New York Times recently convened several foremost thinkers and outspoken proponents of the food movement at the incredibly beautiful Stone Barns Center to explore questions on providing healthy food for our nation’s current population as well as in the future. The cast of speakers ranged from well-known journalists like Michael Pollan and Mark Bittman, to well-known chefs, like Tom Colicchio and Mario Batali, to non-profit leaders like Kellee James and Patrick Holden, to professionals, researchers and academics like Kristy Del Coro, Dr. Julie Mennella and Marion Nestle and too many other inspirational thinkers to name.
NY Times did an excellent job of cataloging the event through videos, and we encourage everyone to hop on the NY Times Food for Tomorrow site to get caught up. The conference was organized around panel discussions, and while they were all worthy of note, there are two we wanted to highlight.
So often we focus on the importance of local food (and don’t get us wrong, it is of the utmost importance) but it is also important to expand our vision to thinking about the world as a whole. Reporter Justin Gills led a panel entitled “Global Overview: Feeding the World, Sustaining the Global Food Economy” comprised of global thinkers Dr. Peter H. Gleick, president, Pacific Institute; Salman Hussain, coordinator, United Nations Environment Program; Kathleen Merrigan, former U.S. deputy secretary of agriculture; and Raj Patel, writer, activist, academic, author of Stuffed and Starved.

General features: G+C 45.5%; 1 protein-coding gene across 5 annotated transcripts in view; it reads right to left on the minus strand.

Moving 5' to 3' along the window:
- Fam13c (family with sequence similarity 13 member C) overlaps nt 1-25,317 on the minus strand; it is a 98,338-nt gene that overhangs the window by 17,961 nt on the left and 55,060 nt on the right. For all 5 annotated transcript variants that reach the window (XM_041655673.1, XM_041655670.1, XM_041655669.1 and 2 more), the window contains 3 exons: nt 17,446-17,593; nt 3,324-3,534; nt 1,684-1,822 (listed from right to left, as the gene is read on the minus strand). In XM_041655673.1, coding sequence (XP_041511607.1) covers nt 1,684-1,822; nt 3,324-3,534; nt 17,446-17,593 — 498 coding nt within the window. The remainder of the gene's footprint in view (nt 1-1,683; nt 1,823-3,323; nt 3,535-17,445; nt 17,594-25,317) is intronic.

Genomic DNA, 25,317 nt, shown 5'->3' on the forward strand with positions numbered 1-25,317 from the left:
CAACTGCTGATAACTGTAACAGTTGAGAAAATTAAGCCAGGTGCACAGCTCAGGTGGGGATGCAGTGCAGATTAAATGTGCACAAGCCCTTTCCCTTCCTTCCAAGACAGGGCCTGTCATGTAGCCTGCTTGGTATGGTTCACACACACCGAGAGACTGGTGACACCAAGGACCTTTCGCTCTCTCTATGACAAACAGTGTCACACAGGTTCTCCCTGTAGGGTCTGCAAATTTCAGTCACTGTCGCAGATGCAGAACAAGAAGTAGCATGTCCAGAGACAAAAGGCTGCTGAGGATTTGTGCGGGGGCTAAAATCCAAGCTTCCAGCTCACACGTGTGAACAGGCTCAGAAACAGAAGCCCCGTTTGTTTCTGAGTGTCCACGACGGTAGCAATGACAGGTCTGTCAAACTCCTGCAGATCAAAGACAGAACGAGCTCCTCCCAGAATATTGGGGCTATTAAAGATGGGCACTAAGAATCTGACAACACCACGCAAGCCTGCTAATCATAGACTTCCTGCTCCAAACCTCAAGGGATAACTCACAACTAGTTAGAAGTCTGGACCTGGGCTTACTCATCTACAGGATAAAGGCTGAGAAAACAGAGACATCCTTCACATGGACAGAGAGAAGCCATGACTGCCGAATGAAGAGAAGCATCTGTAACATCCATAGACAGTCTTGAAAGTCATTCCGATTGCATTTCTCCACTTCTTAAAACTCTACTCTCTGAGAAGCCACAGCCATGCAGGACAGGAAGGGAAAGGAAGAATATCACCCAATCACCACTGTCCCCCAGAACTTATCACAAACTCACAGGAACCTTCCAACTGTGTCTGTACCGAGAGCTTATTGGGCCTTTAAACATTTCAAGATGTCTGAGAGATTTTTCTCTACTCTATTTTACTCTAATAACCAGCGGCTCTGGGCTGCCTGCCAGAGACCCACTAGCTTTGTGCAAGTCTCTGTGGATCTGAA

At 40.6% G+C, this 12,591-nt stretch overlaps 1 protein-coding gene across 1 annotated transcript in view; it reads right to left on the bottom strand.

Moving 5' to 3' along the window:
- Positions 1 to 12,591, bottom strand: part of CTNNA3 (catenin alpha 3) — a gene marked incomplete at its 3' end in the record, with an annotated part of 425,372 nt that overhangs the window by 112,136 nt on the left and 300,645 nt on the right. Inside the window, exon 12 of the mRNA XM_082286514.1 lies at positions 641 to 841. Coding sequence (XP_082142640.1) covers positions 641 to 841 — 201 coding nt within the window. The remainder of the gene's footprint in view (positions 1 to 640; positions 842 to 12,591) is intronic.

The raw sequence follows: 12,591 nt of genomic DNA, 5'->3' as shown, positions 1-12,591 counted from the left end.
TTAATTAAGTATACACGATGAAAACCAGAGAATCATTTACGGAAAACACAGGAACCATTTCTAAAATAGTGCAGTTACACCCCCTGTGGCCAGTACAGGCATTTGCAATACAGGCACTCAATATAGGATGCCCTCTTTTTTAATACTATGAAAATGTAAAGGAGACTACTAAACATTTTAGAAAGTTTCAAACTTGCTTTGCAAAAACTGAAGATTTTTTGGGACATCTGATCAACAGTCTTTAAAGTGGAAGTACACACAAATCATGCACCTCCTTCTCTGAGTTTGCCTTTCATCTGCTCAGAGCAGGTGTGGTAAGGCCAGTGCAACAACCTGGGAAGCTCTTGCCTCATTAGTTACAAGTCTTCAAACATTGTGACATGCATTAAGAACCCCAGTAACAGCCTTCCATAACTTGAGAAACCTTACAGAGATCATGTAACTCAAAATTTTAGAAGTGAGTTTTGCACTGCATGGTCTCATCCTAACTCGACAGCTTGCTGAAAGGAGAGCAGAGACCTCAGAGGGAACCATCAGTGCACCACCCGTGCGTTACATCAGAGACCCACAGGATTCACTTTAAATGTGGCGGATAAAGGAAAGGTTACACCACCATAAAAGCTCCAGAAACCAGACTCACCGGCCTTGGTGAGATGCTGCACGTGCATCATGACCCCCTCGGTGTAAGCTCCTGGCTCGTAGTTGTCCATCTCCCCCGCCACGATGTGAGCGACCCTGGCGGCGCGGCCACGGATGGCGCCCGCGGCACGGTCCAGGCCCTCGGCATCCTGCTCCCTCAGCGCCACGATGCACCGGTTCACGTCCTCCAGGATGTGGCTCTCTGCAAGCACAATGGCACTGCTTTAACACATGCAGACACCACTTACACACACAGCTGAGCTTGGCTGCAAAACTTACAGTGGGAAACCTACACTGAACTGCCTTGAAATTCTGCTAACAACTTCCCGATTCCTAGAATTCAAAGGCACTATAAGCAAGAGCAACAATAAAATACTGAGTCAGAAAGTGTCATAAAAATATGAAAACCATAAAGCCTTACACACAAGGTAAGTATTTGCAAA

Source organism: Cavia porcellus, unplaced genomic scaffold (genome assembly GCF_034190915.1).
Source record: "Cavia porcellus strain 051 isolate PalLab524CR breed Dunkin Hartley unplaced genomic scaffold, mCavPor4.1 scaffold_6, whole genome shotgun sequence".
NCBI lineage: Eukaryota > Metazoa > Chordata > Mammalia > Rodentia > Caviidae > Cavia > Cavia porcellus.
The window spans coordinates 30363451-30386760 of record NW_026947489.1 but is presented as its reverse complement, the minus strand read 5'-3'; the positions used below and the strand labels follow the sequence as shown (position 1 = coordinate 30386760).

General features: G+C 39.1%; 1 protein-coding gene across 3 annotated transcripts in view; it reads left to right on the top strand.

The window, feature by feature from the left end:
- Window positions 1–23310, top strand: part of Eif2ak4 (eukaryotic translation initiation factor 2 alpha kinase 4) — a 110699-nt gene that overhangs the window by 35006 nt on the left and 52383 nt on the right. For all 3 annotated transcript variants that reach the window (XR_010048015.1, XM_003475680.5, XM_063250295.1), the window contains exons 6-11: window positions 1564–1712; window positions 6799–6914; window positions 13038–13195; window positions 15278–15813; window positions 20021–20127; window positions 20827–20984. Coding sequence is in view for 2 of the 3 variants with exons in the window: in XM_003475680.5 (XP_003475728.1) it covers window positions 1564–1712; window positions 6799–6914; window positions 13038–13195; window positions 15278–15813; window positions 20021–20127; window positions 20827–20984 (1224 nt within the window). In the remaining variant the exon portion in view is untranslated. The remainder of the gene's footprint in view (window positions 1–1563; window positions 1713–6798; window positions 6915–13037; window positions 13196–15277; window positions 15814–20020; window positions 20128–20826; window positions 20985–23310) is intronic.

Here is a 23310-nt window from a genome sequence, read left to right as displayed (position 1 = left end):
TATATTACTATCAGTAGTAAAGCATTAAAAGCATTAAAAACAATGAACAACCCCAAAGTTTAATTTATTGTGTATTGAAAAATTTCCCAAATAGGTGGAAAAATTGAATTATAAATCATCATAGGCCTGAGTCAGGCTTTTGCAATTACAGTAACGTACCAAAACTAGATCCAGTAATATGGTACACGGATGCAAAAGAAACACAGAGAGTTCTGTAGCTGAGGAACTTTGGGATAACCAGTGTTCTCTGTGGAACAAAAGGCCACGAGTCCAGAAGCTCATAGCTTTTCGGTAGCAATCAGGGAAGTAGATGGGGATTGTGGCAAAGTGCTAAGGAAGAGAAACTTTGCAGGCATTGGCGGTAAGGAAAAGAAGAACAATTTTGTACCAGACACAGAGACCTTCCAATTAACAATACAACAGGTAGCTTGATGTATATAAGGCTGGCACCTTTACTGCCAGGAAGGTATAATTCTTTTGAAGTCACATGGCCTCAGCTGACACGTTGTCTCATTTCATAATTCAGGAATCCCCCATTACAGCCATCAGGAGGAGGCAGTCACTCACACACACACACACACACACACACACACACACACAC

Gills opens with the question, “If you had the chance to fix the global food system, what would you change about it?” Peter Gleick responds that the way to solve food system problems along with the other major problems of our time is to make the connections between food and these other problems. He points to the bottle of water provided by the conference, in New York, which came from Arkansas:
Food, water, climate, energy, is all represented in a way in this disconnect. This idea that we have to move water around. The idea that a commercial brand is better than the potable water down the hill.”
Michael Pollan moderated another panel that tackled the global food question from a different perspective: looking at how food is grown. “Can Sustainable Scale — And How?” brought together a group who view the economy from vastly different perspectives. Representing the small-holder, agro-ecological viewpoint: Dani Nierenberg, president of Food Tank, and Patrick Holden, director of the Sustainable Food Trust. Representing big business: Ron Shaich, CEO of Panera Bread, and Jack Sinclair, executive vice president of the grocery division at Walmart.
As the world continues to work to understand and solve the problems, solutions, and connections that need to be made to bring us towards a more sustainable future, we are emboldened to know that conferences like this are bringing people into one room and galvanizing the movement.
Food For Tomorrow via The New York Times
Panel Discussion: Global Overview: Feeding the World, Sustaining the Global Food Economy via The New York Times Conferences
Can Sustainable Scale — and How? via The New York Times Conferences
Read all articles by Damon Cory-Watson